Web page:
To my knowledge, this chapter of taking action and helping EPAs who should actually take action at each national point is still lacking. That workshop was designed to build a network of experts coming together and discussing these knowledge gaps. Most of us ecologists have been taking actions and defining our research to understand invasion ecology, invasive species, eDNA, and technology for identification. All these levels of research are expressed in a long list of papers and scientific publications.

However, if we bring economists and lawyers together, it would be very interesting to see the trade-off between economic levels to improve policy and decision-making for more efficient invasive species control. Invasion ecology is one part of the network, but we tried to involve others like economists and policymakers. From a regulatory perspective, we discussed what is better to put together and whether there's a chance to define a semi-perfect way to efficiently stop invasive species spread and manage them.

So within this network, we had three days of brainstorming, inviting speakers from different disciplines to converse, and then forming a working group to write an article and build a consortium to address invasions. This aligns with the topic of invasive species that Horizon Europe calls for integration next year.

EuroMarine: What were the main outcomes or key findings that emerged from your Foresight Workshop? How did these outcomes shape your research trajectory or provide new insights into the topic?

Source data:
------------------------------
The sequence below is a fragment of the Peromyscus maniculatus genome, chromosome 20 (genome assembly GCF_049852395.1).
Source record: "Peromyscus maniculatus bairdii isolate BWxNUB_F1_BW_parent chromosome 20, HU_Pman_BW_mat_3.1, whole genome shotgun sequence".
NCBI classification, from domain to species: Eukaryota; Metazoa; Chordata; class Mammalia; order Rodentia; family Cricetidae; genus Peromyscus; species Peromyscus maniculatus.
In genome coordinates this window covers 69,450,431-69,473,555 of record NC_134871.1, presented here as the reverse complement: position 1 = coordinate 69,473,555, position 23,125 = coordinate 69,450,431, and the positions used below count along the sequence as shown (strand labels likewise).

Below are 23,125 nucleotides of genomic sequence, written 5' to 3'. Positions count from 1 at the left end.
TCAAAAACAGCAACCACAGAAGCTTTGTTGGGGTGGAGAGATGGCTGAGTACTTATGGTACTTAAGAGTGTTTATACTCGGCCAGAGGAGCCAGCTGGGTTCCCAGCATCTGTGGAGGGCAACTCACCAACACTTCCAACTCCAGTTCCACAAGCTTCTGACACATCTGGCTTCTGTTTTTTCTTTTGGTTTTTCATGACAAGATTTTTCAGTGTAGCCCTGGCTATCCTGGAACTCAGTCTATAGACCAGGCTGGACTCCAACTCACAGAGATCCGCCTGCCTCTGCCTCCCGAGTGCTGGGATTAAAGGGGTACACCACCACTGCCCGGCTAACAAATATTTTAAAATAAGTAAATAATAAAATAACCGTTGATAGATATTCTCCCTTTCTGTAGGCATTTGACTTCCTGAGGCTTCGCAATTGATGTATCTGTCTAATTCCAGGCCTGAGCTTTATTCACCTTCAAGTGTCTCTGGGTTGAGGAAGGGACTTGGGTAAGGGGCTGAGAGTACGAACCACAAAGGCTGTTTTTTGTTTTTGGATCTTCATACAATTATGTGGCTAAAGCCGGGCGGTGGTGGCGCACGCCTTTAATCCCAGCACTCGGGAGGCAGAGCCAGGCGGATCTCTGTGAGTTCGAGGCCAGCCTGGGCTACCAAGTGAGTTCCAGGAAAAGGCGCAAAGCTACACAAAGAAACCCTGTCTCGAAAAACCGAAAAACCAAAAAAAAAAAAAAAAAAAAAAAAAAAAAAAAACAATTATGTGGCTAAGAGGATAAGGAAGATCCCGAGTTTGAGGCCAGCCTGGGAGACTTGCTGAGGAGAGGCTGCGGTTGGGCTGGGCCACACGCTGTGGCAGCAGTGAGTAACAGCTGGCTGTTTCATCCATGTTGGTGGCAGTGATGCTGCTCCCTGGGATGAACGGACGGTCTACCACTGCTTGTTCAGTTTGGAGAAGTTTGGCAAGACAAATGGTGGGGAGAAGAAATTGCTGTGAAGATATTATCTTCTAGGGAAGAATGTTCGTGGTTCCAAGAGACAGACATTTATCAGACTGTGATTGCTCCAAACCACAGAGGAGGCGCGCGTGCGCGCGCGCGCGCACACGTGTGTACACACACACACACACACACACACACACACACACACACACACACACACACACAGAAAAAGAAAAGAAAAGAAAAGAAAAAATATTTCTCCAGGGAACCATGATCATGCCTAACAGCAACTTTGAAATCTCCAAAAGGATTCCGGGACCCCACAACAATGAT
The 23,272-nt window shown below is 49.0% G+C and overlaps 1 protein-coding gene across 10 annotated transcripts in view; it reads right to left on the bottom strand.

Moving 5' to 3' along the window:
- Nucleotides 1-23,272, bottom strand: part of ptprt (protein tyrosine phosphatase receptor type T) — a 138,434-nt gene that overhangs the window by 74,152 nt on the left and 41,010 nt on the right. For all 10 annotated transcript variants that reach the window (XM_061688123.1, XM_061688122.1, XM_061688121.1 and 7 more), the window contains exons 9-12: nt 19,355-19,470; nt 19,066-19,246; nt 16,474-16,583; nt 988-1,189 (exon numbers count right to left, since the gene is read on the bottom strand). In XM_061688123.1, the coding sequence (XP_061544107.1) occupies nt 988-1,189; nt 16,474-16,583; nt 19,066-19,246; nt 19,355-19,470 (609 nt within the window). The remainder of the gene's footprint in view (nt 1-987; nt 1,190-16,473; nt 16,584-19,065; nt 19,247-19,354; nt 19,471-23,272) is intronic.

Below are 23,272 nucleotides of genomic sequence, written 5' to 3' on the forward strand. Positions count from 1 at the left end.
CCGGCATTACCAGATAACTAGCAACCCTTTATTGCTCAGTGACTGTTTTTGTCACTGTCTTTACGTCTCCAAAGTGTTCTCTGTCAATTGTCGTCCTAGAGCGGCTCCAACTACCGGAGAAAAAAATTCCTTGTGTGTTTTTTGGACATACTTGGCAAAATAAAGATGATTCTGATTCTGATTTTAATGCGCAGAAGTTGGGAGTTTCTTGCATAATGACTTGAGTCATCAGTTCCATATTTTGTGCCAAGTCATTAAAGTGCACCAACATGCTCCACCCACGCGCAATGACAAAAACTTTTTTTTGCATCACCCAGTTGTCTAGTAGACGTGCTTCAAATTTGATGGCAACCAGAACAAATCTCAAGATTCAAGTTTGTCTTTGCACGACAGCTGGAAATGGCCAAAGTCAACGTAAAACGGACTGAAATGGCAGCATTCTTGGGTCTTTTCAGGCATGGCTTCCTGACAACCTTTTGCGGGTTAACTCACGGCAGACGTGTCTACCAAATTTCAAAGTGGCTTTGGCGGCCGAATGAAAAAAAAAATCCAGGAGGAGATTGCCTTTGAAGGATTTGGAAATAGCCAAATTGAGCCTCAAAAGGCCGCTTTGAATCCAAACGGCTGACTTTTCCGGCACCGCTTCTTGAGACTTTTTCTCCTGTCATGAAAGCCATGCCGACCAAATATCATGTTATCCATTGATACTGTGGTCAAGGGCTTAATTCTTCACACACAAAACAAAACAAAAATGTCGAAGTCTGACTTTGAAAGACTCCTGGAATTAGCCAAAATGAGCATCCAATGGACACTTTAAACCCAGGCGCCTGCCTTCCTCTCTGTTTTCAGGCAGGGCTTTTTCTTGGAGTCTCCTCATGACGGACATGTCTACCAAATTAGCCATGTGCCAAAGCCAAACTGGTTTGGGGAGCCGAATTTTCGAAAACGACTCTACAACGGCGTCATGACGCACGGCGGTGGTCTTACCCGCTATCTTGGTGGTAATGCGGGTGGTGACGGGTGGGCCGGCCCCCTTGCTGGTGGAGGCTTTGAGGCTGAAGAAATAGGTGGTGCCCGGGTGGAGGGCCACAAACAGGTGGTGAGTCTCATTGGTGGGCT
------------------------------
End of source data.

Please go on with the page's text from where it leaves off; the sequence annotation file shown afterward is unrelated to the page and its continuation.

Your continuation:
The main conclusion was to write a EuroMarine report which should be publicly available, sharing our discussed points and outlining a smaller draft report that includes opinions of different partners who were invited. We also had another meeting, co-funded by the Danish Funding Agency and EuroMarine, to establish a Danish working group since I lead from Denmark. We plan to write a position paper. Another significant achievement is building a consortium led by Hen Oyave from the Estonian University, supported by DTU Aqua from Copenhagen. In the span of two months, significant actions took place to invite partners to discuss how we want to address Horizon Europe, determine the main topics, aims, and objectives of our consortium, and work together. I'm optimistic that by next year, we will have project roles covering the various discussed topics.

EuroMarine: Did your Foresight Workshop already lead to any follow-up actions or collaborations? Have you applied for additional funding to further develop your research? If yes, could you describe the subsequent projects or initiatives that resulted from the workshop?

One is the Danish national network that we built and we are going to expand. Now we have at our university SDU, this working group that should address invasive species problems and mitigation. 

The other is more international where Euro Marine played a bigger role actually. And then that is also the network that we built but also the consortium that we are actually defined that that's defined and we are gonna work together. Therefore I'm very optimistic that we achieve by next year roles of projects that should cover different topics that we discussed.

EuroMarine: Have you already thought about the kind of research topics that you will specifically focus on for the next year?

We are defining a new niche that brings different disciplines together to address the best and most efficient ways to counter invasive species and increase biodiversity in our European areas.

Specifically, in mitigation actions against invasive species, we identified three major points: preventing invasive species from entering an area, minimizing their effects if they are present, and managing those that have already established.